20 May 2007
The Ideal of Train Travel
Patrick Crozier

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Space!
I like the current crop of animated Lloyds Bank ads.  The first stars a train that is sleek and comfortable.  The second, one that splits, with each carriage stopping at the front door of the occupants.

Together they perfectly encapsulate what I call the Ideal of Train Travel.  The first being the current ideal - the idea of clean, comfortable, punctual, stress-free travel - using existing technology and layouts and the second being the future ideal when all practical obstacles are removed.

But it’s a chimera.  Probably.  Especially, the future ideal.  I don’t know about the economics but I’d guess the chances that you could run track to everyone’s front door are probably rather low.  There’s the expense, the inconvenience, the difficulty in getting carriages to marry up with one another.  My guess is that if someone hasn’t already come up with it there are probably good reasons why they haven’t. 

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Split!
The nearest I have heard of was the “slip” carriages that Great Western introduced in the 1930s.  These were carriages that would be detached from the train while it was still in motion and be slowed down to a stop by the brakeman.  Lord knows what happened if he stopped long or short of the station.  Maybe in those days things like that didn’t happen.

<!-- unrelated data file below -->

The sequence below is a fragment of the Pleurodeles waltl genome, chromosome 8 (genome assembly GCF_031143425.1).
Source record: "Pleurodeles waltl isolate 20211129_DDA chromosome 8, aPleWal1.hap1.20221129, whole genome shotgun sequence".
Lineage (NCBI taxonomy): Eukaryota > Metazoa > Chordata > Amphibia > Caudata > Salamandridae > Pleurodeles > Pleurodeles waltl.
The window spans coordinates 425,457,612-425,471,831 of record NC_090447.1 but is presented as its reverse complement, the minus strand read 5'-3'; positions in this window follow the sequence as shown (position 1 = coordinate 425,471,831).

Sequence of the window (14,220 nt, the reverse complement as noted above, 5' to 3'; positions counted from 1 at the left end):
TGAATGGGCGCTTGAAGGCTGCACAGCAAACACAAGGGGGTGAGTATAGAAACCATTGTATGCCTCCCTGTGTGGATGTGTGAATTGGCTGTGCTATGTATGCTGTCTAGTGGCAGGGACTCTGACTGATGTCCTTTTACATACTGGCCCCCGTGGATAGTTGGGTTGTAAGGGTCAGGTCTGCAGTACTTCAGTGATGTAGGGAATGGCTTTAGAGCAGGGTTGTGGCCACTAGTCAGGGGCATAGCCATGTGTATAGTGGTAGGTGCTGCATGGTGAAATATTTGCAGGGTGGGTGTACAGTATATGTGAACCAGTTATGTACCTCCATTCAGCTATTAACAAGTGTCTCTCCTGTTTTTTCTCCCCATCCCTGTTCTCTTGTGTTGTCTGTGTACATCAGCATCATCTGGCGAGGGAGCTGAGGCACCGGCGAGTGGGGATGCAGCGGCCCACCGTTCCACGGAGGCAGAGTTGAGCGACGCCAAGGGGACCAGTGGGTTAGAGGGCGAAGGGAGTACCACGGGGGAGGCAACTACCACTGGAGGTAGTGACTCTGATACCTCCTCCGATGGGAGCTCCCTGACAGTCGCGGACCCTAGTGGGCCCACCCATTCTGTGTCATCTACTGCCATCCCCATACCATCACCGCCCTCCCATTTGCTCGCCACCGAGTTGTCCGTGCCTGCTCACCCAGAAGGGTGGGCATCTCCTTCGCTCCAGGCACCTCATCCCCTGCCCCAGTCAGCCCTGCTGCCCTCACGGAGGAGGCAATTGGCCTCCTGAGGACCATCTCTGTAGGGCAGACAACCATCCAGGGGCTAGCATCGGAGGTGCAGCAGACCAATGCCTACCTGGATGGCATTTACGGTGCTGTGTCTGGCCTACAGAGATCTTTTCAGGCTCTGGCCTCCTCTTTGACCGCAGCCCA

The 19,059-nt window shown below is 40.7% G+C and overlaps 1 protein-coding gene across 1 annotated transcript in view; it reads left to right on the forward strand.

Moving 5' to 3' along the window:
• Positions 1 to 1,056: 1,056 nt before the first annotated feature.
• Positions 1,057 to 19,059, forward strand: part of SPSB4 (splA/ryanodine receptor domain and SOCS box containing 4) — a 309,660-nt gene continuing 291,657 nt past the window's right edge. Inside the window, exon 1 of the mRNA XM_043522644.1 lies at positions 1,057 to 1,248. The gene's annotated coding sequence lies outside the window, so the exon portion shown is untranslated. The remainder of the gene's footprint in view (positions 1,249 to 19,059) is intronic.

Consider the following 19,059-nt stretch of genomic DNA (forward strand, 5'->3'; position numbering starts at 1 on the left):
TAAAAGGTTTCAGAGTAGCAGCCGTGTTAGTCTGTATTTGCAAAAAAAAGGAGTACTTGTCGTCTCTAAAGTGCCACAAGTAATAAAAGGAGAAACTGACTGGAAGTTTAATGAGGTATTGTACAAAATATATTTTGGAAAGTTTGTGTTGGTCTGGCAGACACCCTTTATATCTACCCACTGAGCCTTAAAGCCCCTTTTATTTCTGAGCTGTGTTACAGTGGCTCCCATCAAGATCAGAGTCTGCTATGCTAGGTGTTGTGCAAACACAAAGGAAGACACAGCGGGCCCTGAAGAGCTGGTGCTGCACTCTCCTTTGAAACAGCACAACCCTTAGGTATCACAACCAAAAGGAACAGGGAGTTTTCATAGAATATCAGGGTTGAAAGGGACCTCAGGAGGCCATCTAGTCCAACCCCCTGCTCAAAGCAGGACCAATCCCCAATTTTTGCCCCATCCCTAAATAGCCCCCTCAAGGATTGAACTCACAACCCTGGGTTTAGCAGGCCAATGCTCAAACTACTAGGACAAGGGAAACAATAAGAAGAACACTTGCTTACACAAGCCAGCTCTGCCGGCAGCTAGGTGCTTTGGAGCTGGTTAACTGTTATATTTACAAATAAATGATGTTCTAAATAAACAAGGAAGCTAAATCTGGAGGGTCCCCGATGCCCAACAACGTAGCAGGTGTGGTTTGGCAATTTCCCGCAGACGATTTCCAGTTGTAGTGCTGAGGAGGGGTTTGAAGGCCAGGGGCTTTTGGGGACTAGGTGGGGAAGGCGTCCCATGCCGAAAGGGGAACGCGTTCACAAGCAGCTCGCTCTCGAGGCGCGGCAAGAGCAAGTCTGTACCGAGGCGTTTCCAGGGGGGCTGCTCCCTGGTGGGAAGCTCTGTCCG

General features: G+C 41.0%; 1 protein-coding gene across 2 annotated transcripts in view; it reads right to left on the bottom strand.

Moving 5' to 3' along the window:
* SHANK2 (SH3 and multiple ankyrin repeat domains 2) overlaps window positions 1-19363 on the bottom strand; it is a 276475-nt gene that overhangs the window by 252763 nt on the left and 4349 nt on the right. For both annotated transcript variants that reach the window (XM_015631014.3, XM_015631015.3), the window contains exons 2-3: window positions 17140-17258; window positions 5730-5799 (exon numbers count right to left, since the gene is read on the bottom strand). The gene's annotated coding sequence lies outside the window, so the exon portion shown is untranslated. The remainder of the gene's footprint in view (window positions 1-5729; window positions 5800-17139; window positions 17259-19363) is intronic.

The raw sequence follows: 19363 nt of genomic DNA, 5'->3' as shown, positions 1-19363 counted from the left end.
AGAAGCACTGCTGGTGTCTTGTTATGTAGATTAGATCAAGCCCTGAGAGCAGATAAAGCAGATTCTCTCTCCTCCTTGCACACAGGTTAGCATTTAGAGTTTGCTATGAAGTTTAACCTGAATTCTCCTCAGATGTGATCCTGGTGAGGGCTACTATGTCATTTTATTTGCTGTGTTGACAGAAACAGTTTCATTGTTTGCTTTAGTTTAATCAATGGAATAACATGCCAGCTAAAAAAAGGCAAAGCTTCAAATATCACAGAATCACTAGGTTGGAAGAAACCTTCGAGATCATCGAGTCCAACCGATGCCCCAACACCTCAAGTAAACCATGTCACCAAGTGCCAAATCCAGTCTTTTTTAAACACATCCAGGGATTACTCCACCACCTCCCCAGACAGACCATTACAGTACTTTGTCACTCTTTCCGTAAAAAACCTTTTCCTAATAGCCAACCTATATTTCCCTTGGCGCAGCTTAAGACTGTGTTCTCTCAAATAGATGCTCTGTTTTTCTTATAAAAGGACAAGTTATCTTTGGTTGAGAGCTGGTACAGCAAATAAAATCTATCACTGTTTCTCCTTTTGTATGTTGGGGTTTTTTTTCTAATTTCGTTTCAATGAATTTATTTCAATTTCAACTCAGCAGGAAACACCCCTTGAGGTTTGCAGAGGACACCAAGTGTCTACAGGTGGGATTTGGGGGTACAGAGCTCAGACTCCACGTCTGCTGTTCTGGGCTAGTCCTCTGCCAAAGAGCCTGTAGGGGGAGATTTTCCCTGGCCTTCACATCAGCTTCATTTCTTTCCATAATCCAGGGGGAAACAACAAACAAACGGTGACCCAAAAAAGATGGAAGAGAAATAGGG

I am not even particularly optimistic about the current ideal.  To create that much on-board space would require either much higher fares or much higher taxes.  And all the business to do with punctuality and cleanliness requires culture - something that you (especially if that “you” happens to be the government) can’t create over night.  And that’s not to mention crime, vandalism and graffiti which are to a large extent outside the railway’s control.

Frankly, when all things are considered, the family car is a damn sight closer to the ideal than trains are or are ever likely to be.

Next post: Why railways are doomed.

Feedback

  1. On rails?  This will never happen.  But on roadways?  I can certainly see this happening.  If every carriage in that ad has its own motive power, then the only difference between that and a lot of cars is the headway.  If we have the control mechanisms to reduce headways, and allow that robotic control, then that with cars is produced.

    I think the ads are less the ideal of train travel than the ideal of travel altogether.  Comfort, speed, safety, security, all without care or effort.

    Posted by Highway on  20 May 2007 at 08:38 pm

  2. Your RSS feed is broken.

    Posted by Rob M on  03 June 2007 at 02:54 am

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